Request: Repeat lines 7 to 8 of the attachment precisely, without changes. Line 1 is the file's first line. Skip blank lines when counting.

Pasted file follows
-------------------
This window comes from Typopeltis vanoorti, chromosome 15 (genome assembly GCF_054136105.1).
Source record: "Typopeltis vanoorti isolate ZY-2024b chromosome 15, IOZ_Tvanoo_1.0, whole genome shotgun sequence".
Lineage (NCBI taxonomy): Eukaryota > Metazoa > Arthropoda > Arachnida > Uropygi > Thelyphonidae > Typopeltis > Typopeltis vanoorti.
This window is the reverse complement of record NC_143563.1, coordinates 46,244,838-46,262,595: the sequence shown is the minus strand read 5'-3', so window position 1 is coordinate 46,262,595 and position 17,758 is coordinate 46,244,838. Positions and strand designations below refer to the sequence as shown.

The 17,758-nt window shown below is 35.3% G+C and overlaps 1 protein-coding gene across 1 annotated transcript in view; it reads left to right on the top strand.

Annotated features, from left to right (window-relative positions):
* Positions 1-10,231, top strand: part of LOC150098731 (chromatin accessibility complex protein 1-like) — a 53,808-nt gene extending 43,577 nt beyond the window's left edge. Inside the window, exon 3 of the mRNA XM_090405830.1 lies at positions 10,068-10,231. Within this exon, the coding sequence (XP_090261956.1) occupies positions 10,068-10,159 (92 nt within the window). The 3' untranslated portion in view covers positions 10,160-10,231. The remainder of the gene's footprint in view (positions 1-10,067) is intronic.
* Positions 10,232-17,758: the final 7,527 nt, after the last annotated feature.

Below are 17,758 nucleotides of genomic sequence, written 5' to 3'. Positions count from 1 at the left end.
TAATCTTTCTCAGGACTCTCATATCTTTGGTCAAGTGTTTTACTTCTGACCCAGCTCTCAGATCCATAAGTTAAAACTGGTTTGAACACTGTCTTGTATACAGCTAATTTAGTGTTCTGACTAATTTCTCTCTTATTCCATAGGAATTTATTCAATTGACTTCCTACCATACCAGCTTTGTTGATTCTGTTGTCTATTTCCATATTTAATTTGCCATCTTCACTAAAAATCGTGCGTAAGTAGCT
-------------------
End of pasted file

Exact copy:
* Positions 1-10,231, top strand: part of LOC150098731 (chromatin accessibility complex protein 1-like) — a 53,808-nt gene extending 43,577 nt beyond the window's left edge. Inside the window, exon 3 of the mRNA XM_090405830.1 lies at positions 10,068-10,231. Within this exon, the coding sequence (XP_090261956.1) occupies positions 10,068-10,159 (92 nt within the window). The 3' untranslated portion in view covers positions 10,160-10,231. The remainder of the gene's footprint in view (positions 1-10,067) is intronic.
* Positions 10,232-17,758: the final 7,527 nt, after the last annotated feature.